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AMCC, IBM, INFINEON TECHNOLOGIES, TEXAS INSTRUMENTS AND XILINX TEAM TO ALIGN 10Gbps STANDARDS

Initiative - Dubbed UXPi - to Spearhead Common 10Gbps Physical-Layer Standard

Oct 6, 2003

SAN JOSE, Calif., October 6, 2003, - Five major IC companies including Applied Micro Circuits Corporation (NASDAQ: AMCC), International Business Machines Corp (NYSE: IBM), Infineon Technologies AG (NYSE: IFX), Texas Instruments Incorporated (NYSE: TXN) and Xilinx, Inc., (NASDAQ: XLNX) today announced the creation and promotion of the Unified 10Gbps Physical-Layer Initiative (UXPi), a program of the IEEE-ISTO. The goal of UXPi is to advocate a common 10Gbps physical-layer standard across multiple markets, to simplify and accelerate the implementation of next generation 10Gbps systems. A common physical standard will allow developers to significantly reduce the costs and risks normally associated with developing next generation systems. The work of UXPi will complement ongoing and upcoming standardization efforts by other industry bodies such as the Optical Internetworking Forum (OIF).
"10Gbps interfaces will form the basis for future high-bandwidth connections in chip-to-chip, chip-to-optical module and backplane applications. As a leader in the standardization of interfaces, OIF supports the expansion of interoperability benefits," said Joe Berthold, president of OIF. "What UXPi is proposing is consistent with the OIF CEI project. These promoting companies are all members of the OIF and have been strong contributors to the CEI project. We look forward to collaborating with UXPi in working towards our mutual goals."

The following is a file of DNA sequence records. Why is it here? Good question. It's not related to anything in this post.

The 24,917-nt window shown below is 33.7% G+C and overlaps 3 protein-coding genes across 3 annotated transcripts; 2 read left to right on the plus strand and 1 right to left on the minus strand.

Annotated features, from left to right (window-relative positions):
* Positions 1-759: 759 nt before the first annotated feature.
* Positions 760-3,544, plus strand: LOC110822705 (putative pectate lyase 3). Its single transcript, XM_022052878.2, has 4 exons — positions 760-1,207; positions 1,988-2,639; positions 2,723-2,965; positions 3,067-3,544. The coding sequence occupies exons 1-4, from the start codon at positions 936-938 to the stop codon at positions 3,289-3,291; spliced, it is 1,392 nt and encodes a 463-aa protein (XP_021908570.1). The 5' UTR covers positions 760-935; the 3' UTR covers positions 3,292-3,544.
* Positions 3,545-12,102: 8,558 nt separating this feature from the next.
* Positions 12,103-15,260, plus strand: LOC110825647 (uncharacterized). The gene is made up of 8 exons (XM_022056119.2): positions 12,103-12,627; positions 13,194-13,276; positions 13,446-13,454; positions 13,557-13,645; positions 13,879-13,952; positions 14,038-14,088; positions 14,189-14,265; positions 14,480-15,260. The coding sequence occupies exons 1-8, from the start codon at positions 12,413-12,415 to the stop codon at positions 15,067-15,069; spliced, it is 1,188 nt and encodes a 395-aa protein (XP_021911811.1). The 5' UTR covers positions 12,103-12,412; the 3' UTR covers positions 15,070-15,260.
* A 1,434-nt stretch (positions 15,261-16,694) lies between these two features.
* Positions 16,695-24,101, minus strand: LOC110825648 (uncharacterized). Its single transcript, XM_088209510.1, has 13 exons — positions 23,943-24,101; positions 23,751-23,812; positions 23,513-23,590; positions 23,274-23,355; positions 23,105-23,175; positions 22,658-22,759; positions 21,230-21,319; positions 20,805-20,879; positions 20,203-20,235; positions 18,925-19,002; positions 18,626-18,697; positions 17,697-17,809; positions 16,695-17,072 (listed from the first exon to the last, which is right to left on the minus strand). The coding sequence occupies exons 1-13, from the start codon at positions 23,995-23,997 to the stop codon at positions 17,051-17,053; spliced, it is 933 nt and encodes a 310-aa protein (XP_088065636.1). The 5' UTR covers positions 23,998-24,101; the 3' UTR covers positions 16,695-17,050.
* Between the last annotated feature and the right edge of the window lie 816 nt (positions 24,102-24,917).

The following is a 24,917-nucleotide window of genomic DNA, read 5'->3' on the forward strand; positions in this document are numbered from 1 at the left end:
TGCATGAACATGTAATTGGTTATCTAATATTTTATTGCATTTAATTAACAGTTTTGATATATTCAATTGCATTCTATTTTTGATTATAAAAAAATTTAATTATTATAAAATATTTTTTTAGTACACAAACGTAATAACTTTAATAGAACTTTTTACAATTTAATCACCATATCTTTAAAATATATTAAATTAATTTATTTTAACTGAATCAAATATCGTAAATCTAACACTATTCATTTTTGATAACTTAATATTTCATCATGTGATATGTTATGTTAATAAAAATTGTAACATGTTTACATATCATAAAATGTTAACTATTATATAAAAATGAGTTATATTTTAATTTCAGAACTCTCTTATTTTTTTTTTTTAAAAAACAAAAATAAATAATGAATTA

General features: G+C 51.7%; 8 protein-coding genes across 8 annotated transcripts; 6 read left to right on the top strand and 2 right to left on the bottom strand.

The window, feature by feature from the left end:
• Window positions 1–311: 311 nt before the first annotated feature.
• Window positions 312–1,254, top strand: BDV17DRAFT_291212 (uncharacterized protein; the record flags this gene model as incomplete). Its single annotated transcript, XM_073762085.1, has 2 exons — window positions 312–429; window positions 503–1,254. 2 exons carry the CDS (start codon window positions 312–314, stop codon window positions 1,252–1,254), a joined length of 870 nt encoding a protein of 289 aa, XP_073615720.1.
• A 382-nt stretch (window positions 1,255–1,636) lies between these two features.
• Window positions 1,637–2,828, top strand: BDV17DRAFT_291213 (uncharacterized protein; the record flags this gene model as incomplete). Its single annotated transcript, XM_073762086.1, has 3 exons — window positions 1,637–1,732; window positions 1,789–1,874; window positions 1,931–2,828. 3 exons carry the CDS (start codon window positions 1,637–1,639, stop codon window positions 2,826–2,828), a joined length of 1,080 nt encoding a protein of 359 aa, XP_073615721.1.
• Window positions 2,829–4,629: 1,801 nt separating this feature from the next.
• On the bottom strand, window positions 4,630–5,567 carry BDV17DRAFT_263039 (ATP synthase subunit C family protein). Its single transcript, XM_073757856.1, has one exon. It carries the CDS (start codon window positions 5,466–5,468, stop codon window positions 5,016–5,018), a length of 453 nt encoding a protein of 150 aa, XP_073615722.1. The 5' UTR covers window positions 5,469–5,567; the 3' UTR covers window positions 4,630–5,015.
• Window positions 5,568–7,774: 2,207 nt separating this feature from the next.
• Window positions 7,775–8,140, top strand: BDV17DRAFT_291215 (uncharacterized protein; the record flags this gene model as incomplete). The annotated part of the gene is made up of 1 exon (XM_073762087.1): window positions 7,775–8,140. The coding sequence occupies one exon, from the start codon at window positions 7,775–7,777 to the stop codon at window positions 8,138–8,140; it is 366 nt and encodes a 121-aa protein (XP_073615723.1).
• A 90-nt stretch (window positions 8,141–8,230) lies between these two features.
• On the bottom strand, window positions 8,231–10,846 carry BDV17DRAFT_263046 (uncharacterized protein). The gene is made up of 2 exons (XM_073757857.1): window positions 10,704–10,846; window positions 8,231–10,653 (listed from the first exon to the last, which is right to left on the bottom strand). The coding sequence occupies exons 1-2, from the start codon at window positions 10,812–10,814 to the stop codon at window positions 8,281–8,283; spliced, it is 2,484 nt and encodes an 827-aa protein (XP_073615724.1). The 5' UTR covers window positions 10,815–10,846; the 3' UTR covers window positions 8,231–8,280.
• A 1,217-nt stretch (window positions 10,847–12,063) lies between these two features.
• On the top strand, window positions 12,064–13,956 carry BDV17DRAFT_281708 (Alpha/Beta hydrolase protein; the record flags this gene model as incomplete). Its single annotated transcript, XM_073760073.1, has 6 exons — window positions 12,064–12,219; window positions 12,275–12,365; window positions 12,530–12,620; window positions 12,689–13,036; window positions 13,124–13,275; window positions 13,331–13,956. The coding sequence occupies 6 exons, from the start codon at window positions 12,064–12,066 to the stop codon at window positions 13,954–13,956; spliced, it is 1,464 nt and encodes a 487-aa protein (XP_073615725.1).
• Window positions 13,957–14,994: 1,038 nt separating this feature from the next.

Industry Trend Towards Serial Connectivity

The broad industry trend toward serial connectivity is being driven as a means to reduce system costs, simplify system design, and provide scalability to meet new bandwidth requirements. Today, standard bodies are defining 3.125Gbps and 5-6Gbps, and 10Gbps serial standards. As these bodies begin to solidify 10Gbps communication standards, the need for a unified, compatible physical layer is critical. A common standard will address challenges such as more severe attenuation and signal interference, which arise as 10Gbps digital signaling enters the RF domain. And just as important, will ensure interoperability across multiple markets and products.


"Whether in enterprise or carrier applications, it's clear that the market for serial interfaces has great price elasticity: lower costs can stimulate demand. From the eyes of system vendors, standards are desirable in that they enable multiple component vendors, control costs, and mitigate supplier risk," said Allan Armstrong, director of communications semiconductors at analyst firm RHK, Inc. "Combining the forces of five industry leaders, the UXPi consortium plans to focus the industry on 10Gbps interface standards and drive multiple market segments to a common vision."


UXPi is laying the groundwork for common 10Gbps standard by solidifying the physical/electrical layer of the 10Gbps chip-to-chip and backplane interface - participating in, supporting, and supplementing the efforts of standards bodies, which are often more focused on their respective markets and on defining the upper, logical/digital layers of the 10Gbps standards. The efforts of UXPi will enable standards bodies to focus on developing the protocols necessary to serve the unique needs of their respective markets, rather than focusing on the lower layers defining and testing a 10Gbps physical standard.


UXPi is organized as a program under the IEEE-ISTO, which provides a legal and administrative platform on which UXPi operations can progress. UXPi plans to work with numerous contributing and adopting companies to develop, refine and make the specification available. Additional information about UXPi membership, its activities and progress is available at 

www.uxpi.org